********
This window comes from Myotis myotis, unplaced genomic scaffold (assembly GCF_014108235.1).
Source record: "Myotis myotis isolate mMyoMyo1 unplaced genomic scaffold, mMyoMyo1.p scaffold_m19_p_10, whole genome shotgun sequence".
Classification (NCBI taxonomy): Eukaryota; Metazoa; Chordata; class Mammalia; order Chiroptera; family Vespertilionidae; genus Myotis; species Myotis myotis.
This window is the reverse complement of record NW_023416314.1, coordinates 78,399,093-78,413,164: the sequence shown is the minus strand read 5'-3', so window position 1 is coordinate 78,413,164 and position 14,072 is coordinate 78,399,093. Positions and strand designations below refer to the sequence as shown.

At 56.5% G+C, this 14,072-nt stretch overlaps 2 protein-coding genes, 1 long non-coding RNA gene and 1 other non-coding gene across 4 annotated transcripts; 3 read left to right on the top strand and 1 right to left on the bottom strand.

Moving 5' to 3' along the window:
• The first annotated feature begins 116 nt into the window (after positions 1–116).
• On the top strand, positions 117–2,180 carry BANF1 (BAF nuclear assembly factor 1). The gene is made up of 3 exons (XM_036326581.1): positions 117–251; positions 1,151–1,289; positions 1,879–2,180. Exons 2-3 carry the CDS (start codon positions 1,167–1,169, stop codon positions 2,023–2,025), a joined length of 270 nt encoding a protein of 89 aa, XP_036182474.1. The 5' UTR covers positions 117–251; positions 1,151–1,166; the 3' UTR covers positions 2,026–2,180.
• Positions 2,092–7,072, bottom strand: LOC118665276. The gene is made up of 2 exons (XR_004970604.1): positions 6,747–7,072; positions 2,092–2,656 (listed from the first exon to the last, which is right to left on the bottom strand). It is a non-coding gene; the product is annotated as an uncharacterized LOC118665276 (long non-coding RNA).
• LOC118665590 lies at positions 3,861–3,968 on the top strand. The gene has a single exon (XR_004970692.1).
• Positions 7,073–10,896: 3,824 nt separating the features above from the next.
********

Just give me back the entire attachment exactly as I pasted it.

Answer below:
This window comes from Myotis myotis, unplaced genomic scaffold (assembly GCF_014108235.1).
Source record: "Myotis myotis isolate mMyoMyo1 unplaced genomic scaffold, mMyoMyo1.p scaffold_m19_p_10, whole genome shotgun sequence".
Classification (NCBI taxonomy): Eukaryota; Metazoa; Chordata; class Mammalia; order Chiroptera; family Vespertilionidae; genus Myotis; species Myotis myotis.
This window is the reverse complement of record NW_023416314.1, coordinates 78,399,093-78,413,164: the sequence shown is the minus strand read 5'-3', so window position 1 is coordinate 78,413,164 and position 14,072 is coordinate 78,399,093. Positions and strand designations below refer to the sequence as shown.

At 56.5% G+C, this 14,072-nt stretch overlaps 2 protein-coding genes, 1 long non-coding RNA gene and 1 other non-coding gene across 4 annotated transcripts; 3 read left to right on the top strand and 1 right to left on the bottom strand.

Moving 5' to 3' along the window:
• The first annotated feature begins 116 nt into the window (after positions 1–116).
• On the top strand, positions 117–2,180 carry BANF1 (BAF nuclear assembly factor 1). The gene is made up of 3 exons (XM_036326581.1): positions 117–251; positions 1,151–1,289; positions 1,879–2,180. Exons 2-3 carry the CDS (start codon positions 1,167–1,169, stop codon positions 2,023–2,025), a joined length of 270 nt encoding a protein of 89 aa, XP_036182474.1. The 5' UTR covers positions 117–251; positions 1,151–1,166; the 3' UTR covers positions 2,026–2,180.
• Positions 2,092–7,072, bottom strand: LOC118665276. The gene is made up of 2 exons (XR_004970604.1): positions 6,747–7,072; positions 2,092–2,656 (listed from the first exon to the last, which is right to left on the bottom strand). It is a non-coding gene; the product is annotated as an uncharacterized LOC118665276 (long non-coding RNA).
• LOC118665590 lies at positions 3,861–3,968 on the top strand. The gene has a single exon (XR_004970692.1).
• Positions 7,073–10,896: 3,824 nt separating the features above from the next.